Despite all of the laws that mandate equal employment opportunities and fair treatment, some employers continue to discriminate against anybody that doesn't "fit the mold" of their ideal employee due to their age, gender, gender expression, race, skin color, disabilities, religion or numerous other factors.
Since employers know that discrimination is illegal, some of them get pretty clever about hiding their practices. One such method of deception is the misuse of performance improvement plans (PIPs).
What's a Performance Improvement Plan All About?
In theory, PIPs are supposed to be designed to help an employee who is struggling gradually enhance their performance and get up to speed with the company's expectations. It's not supposed to be a punishment so much as it is supposed to give the employee very specific directions to follow, a lot of additional supervisory support, and clear metrics by which their performance can be gauged.
However, there are times when an employer uses a PIP as a way of making an employee uncomfortable enough with their situation to quit. If that fails, the employer may use the PIP to create a paper trail that makes firing that employee look justified, even when it isn't.
What Are the Signs a PIP Is Really a Pretext?
Employers who use PIPs to get rid of unwanted employees without worrying about a discrimination law case coming their way tend to follow predictable patterns. You should be concerned when:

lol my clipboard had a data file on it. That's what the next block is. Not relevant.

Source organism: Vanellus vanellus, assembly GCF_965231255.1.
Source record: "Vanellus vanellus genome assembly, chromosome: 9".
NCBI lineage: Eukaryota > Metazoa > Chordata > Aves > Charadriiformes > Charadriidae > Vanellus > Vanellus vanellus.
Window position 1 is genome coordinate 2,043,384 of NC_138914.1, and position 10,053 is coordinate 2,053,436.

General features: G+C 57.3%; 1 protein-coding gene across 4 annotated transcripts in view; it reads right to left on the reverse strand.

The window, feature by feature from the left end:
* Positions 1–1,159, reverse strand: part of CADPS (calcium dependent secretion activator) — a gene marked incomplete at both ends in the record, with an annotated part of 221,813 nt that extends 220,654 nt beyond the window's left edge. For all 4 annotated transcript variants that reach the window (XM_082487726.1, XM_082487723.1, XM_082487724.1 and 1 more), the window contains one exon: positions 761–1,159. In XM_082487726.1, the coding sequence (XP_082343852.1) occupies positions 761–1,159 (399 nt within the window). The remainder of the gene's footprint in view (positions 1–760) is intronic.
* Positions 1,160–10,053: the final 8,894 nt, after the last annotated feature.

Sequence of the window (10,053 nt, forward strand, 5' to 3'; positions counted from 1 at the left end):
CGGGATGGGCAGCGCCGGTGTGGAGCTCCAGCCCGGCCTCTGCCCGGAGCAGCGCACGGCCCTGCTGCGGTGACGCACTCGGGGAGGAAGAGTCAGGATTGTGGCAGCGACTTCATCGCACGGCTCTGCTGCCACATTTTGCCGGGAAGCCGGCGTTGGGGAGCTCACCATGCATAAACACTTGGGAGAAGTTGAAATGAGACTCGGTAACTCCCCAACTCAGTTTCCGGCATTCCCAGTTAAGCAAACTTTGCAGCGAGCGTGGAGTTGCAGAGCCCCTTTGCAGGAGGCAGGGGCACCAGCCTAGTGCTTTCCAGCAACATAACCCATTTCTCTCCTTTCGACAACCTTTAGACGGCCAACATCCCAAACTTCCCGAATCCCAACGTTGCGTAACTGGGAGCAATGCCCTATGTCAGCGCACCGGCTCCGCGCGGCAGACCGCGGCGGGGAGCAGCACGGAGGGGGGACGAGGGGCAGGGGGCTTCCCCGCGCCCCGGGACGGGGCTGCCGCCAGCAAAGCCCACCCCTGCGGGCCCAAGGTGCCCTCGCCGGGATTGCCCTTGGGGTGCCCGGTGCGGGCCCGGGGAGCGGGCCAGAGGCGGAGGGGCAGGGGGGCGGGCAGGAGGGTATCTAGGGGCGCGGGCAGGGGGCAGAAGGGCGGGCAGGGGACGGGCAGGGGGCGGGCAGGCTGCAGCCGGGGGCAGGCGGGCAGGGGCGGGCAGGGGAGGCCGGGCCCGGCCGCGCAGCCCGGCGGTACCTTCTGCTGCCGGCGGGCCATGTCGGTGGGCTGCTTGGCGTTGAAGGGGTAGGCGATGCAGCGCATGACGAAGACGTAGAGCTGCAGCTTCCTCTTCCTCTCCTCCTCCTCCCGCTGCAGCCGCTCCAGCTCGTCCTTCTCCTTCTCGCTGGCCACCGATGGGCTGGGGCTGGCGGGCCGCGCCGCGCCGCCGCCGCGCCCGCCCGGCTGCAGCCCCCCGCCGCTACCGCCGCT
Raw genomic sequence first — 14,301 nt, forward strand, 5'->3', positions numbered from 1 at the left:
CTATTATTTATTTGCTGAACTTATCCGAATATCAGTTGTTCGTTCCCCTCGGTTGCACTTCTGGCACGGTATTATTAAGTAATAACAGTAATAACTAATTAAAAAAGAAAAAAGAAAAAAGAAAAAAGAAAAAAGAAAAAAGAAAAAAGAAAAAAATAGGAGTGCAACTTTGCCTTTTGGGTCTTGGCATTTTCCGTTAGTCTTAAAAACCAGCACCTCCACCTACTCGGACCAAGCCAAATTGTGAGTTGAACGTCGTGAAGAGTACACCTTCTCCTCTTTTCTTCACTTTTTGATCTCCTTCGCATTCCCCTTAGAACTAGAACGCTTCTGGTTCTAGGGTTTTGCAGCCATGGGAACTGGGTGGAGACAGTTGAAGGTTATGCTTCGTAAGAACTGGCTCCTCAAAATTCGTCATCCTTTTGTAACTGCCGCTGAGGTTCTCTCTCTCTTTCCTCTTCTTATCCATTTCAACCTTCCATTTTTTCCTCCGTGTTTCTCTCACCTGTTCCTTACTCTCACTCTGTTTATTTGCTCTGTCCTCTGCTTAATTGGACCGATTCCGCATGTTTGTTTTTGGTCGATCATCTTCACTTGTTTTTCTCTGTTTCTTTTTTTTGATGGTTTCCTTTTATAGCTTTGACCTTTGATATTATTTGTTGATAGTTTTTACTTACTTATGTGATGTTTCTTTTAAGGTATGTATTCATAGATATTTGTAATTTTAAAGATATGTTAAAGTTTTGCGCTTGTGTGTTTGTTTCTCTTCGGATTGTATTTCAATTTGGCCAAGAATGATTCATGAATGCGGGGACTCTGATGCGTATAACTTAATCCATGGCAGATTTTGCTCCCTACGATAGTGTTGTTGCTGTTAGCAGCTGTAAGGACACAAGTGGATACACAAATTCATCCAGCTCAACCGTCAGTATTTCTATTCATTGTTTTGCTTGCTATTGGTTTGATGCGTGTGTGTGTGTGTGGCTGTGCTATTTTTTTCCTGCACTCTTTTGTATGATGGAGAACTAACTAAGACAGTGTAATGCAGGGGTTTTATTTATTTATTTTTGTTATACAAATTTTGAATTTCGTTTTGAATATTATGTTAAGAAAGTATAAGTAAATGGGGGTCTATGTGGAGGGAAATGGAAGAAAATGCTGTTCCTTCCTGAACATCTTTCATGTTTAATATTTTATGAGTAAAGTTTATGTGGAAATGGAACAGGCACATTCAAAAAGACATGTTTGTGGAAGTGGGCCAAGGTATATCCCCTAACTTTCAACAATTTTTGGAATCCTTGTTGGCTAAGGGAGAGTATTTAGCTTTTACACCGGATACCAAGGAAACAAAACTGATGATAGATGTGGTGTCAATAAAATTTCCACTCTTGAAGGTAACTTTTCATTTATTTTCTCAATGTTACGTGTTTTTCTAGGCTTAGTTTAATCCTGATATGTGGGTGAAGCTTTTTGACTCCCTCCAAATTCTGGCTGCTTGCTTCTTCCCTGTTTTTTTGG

- You've been given unrealistic goals and expectations. If your objectives aren't attainable and your attempts to negotiate a more reasonable set of goals are dismissed without consideration, you've essentially been given an impossible task. You can't meet targets that are clearly out of reach.
- There's a lot of vagueness and subjectivity to your evaluations. Do you feel like the "goalposts" for your expected work performance keep moving? This could be intentional, especially if the person you believe to be discriminatory is the same person who is judging your success or failure. Vague metrics make it easy to treat you unfairly.
- You're assigned a lot of time-consuming extra work. Your PIP is supposed to be about improving your work performance, not about how well you document everything you do. If you're suddenly tasked with all kinds of documentation work in the name of tracking your progress, you'll have less time to actually do your work. That's setting you up to fail.
If your PIP seems more like a plan to get you out the door and you have reason to believe that you're the victim of workplace discrimination, it may be time to speak with a discrimination law firm about your situation.
For more information, contact a discrimination case attorney near you.